We got significant support for the after-cleanup luncheon from Harry’s Savoy Grill and the businesses in the F&N Shopping Center including Sweeney’s Bakery, Nino’s Pizza, the Acme, Safeway, Rite Aid and F&N Liquors.

1-800-GotJunk again collected and disposed of the trash.

A special “thank you” to Jack Waslyn for organizing the luncheon, Bruce Shumway for riding the Got Junk Truck and Larry Walker for carting 37 tires to the cleanup drop-off spot at the Airport Sheraton.

The total Christina River Cleanup gathered 20 tons of trash including several hundred tires. About 850 volunteers participated.

Posted in Christina River Watershed Cleanup, Community Service, Environmental | Leave a comment

Recycling News

Starting in June

1st Saturday of every Month at the Delaware Recycling Center DRC (1101 Lambsons Lane, in New Castle) from 8 am – 2 pm
-Paper Shredding and HHW collection

1st Wednesday of every Month 10 am – 2 pm
-Paper Shredding

Every Wednesday 10 am – 2 pm
-HHW Collection



Every Monday – Saturday
-Single Stream
-Used Oil
-Oil Filters

For more information: DSWA

Posted in Environmental, Recycling | Leave a comment

Pop-Up Planting Project

Sorry for the last minute notification on this special project FOR THIS THURSDAY MORNING that just came to our attention. Please help spread the word.

Department of Community Services Special Events
Talley Day Park

Calling all available volunteers (minimum age 18):

What and Where: Native plant installation at Talley-Day Park
When: Thursday, April 27, 9:30 a.m. to 12 noon.
Why: This project will help control storm water run-off and keep the beautiful Shellpot Creek clean and healthy. The native plants also provide important habitat for beneficial insects, birds, and other animals.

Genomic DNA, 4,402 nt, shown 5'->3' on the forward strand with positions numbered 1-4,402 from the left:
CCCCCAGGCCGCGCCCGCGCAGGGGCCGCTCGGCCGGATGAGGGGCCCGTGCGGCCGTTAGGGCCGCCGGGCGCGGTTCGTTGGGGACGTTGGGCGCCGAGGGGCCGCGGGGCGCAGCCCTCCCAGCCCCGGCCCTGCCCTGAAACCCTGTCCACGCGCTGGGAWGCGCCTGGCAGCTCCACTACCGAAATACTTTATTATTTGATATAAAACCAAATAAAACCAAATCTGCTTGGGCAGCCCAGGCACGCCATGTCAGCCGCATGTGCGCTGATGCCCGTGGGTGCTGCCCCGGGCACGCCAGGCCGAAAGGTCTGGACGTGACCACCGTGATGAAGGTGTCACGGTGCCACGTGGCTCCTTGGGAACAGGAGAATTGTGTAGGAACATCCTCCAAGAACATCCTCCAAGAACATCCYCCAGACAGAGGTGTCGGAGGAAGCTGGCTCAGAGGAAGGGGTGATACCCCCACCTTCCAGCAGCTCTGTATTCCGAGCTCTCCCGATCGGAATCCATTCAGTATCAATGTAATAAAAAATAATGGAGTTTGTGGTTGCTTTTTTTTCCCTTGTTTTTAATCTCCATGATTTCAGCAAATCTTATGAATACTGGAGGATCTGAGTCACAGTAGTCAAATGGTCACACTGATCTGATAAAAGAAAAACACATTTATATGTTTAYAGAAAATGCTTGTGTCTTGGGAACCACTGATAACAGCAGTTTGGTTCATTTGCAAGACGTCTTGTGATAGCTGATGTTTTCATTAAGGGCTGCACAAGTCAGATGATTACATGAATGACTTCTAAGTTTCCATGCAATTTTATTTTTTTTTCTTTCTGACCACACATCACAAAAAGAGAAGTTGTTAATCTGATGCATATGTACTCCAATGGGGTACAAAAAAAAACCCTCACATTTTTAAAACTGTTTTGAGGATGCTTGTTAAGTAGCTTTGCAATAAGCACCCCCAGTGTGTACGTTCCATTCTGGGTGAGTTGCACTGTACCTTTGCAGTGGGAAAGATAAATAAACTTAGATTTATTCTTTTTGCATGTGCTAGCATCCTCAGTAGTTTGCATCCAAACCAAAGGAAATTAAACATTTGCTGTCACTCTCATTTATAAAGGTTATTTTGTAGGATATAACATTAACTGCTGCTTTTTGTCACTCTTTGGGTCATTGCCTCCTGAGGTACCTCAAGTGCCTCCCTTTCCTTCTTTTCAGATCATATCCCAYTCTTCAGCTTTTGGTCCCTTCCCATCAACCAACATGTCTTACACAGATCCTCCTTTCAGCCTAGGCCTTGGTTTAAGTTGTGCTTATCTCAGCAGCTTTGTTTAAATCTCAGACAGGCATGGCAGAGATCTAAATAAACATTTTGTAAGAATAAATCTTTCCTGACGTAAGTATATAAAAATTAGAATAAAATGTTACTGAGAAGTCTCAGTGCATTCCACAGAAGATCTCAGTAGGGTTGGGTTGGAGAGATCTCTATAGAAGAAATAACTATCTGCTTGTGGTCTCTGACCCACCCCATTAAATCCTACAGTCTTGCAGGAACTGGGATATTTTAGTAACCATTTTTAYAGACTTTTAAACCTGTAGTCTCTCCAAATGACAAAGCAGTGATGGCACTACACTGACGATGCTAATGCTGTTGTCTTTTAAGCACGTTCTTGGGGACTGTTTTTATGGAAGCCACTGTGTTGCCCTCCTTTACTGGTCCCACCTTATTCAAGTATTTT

This is the perfect project for corporate teams or other groups.

Sign-up at

To sign up please call or email Susan Eggert ASAP (302) 395-5651

Be sure to wear clothes that can get dirty, work boots, bring gardening gloves. Wear a hat, sunscreen and bring water and a snack.

A good pair of footwear that can handle mud and the ability to bend and plant small native perennials.
From Route 202 (north of Wilmington) turn north east on Foulk Road (Route 261). Turn right on Wilson Road. Turn left into driveway at 823 Wilson Road. See white house down drive with a red barn to right of house. Project is in meadow/lawn to left. Ask for Bernadette.
823 Wilson Road
Wilmington, DE 19803

Posted in Community Service | Leave a comment

National Prescription Drug Take-Back Day

To improve safety in our homes, communities, and waterways, the Division of Public Health is coordinating with the Drug Enforcement Administration’s National Prescription Drug Take-Back Day on Saturday, April 29th from 10:00 a.m. to 2:00 p.m.

Delawareans can discard their expired and unused medicines at one of 33 designated collection sites statewide. Identification is not required and no questions will be asked. Collection sites will accept prescription and over-the-counter pills, liquids, and cream medications, and even pet medications. No syringes or inhalers will be accepted.

Enter your zip code to find a location near you.

“We must view addiction as the chronic disease it is. We can all improve the safety of our homes and communities by properly disposing of unused medicines,” said DHSS Secretary Dr. Kara Odom Walker. “National studies show that almost two-thirds of people who misuse prescription drugs get them from friends and family, including by raiding medicine cabinets, purses, and drawers.”

21 PERMANENT COLLECTION SITES have also been established at Police Departments & Walgreens in Delaware

Posted in Environmental, Land Use, News, Public Safety | Leave a comment